A Nation of Consumers [opinion]

BY THE time a Namibian reaches office from home, heshe probably would have used more than five things that are neither made in Namibia, nor would they have a clue how these items are made.

Those could be toiletries and towels in the shower, the clothes you put on for work or leisure, the plates used for your daily meals, and the coffeetea you drink every morning.

It could also be the car you drive to your destination, your mobile phone and the computer you use in your office or home.

To state it differently, we (together with other fellow Africans) collectively are the only people on earth who use about 98% of stuff that are made elsewhere but in our own countries. In that sense we are increasingly becoming a consumer nation in that our culture of consumption not only is destroying our centuries-old relationship with nature and the environment, but also our creativity, productivity and the opportunity to innovate.

Instead of the label ‘made in Namibia’, we largely depend on other nations for the production of most of the goods we consume. We are also a nation that, instead of developing our own infrastructure, skills and expertise in the oil and mining industries, we sell the right to do so to others.

To be sure, Namibia, through the Ministry of Trade and Industry, is actively involved in exporting Namibian goods to the international market. Equally, Namibia is also heavily involved in trade negotiations.

But what exactly are we trading or exporting, if we cannot even make a simple thing like a toothpick (to borrow from the Deputy Minister of Trade and Industry, Tjekero Tweya)? Raw materials?

Namibia does not, for the most part, add value to its raw materials. Instead, it largely exports these natural resources for processing, only to be returned to us for consumption at hefty prices.

Enter the importance of a manufacturing economy. This is another way of saying ‘make it in Namibia’ and ‘buy Namibia’ too. The failure to manufacture our own goods is also a failure in engineering know-how and technological innovation, and that’s a situation in which we do not want to be because it presents a great danger to our national security and national well-being.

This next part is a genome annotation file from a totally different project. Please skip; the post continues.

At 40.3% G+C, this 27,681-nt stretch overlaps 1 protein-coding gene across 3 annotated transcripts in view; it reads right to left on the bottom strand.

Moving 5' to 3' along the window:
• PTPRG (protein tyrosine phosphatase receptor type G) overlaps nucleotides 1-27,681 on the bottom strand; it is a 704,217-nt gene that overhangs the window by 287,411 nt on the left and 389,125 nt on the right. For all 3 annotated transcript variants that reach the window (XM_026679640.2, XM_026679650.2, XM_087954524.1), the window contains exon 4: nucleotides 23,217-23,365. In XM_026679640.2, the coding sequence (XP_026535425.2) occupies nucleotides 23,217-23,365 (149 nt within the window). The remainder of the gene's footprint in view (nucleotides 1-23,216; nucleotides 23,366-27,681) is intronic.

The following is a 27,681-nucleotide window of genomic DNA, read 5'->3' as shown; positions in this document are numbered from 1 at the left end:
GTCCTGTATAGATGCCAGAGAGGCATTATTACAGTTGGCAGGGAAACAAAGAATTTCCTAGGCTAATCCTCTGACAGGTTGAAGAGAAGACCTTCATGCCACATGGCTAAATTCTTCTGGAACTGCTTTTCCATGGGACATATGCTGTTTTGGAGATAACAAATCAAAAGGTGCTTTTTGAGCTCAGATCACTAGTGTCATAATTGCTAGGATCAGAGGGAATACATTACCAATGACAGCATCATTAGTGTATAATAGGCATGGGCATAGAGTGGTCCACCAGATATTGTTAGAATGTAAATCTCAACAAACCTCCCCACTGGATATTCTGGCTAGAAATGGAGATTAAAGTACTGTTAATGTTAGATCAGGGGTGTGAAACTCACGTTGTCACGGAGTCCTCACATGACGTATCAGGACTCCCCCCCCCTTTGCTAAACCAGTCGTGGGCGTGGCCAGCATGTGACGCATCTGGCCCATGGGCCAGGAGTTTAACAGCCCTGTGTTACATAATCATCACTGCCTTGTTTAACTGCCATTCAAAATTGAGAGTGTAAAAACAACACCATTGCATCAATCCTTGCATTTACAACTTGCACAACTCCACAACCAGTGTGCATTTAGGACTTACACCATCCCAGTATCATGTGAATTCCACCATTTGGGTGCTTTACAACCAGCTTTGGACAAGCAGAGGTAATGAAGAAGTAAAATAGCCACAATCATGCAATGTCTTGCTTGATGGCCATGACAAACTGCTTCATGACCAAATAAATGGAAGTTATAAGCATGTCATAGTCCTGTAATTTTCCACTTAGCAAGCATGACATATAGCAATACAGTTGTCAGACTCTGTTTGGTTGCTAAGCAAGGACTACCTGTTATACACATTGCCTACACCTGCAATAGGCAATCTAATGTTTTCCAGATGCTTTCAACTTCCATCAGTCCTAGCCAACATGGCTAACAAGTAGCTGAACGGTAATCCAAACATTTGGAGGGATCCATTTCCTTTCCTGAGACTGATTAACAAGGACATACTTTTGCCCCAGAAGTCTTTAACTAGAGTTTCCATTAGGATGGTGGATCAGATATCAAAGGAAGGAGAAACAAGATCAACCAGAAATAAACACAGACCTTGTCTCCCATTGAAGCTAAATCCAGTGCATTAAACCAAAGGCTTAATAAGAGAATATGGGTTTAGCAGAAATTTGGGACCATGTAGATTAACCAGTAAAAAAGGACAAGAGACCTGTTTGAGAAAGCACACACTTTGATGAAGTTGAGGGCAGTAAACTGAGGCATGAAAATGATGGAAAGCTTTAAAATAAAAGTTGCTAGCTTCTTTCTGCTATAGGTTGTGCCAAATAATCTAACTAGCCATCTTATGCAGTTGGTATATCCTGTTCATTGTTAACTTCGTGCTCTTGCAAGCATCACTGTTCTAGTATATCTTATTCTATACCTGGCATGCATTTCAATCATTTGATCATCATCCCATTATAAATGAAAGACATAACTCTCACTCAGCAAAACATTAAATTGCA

Also enter the importance of knowledge, skills and manufacturing infrastructure. A robust manufacturing sector would require infrastructure needed to maintain a supply chain of higher levels of production and consumption of domestic goods. This also would demand that we boost the education of the manufacturing workers – from high school, vocational training, tertiary education, and on to the factory floor – through seamless training programmes.

Now, in this day and age of globalisation, does it really matter where something is made? The conventional wisdom would probably also aise against venturing into manufacturing economy because today’s global economy is more service industry-oriented than manufacturing.

For our case, however, where products are made, should matter. This is because manufacturing our own goods is central to the strength of our economy, and probably a solid foundation for achieving Vision 2030.

It also means, among others, more jobs for Namibians, and reliable and safe products in terms of the environment, the health and the well-being of our people. In a nutshell, manufacturing is the place where we could be the driver of our own economic innovation and a place where we could turn ideas into products and services vital to our lives.

The ‘made in Namibia’ label, presently, would be a workable model to realise because of the country’s low labour costs and abundant resources. In addition, we also have the aantages of duty-free and quota-free access to US and EU markets, especially for light manufactured items, under the Africa Growth and Opportunity Act and the Cotonou Agreement.

Moreover, there is also one thing we need to do as a nation in order to ensure that Namibia develops a broader set of manufacturing capabilities. For that, we need supportive policies aimed at boosting demands and promoting the export of Namibian goods enhancing investment in infrastructure training a manufacturing workforce and developing a national manufacturing strategy that includes the establishment of national manufacturing institutes.

Doing so, would provide us with the opportunity to channel our energy in the designing, engineering, and production of goods, and also making sure that our tax dollars are helping fund the creation of amazing products we can call our own.

The author is a lecturer at Unam in the Department of Human Sciences-Social Work. The views expressed are entirely his.

Source : The Namibian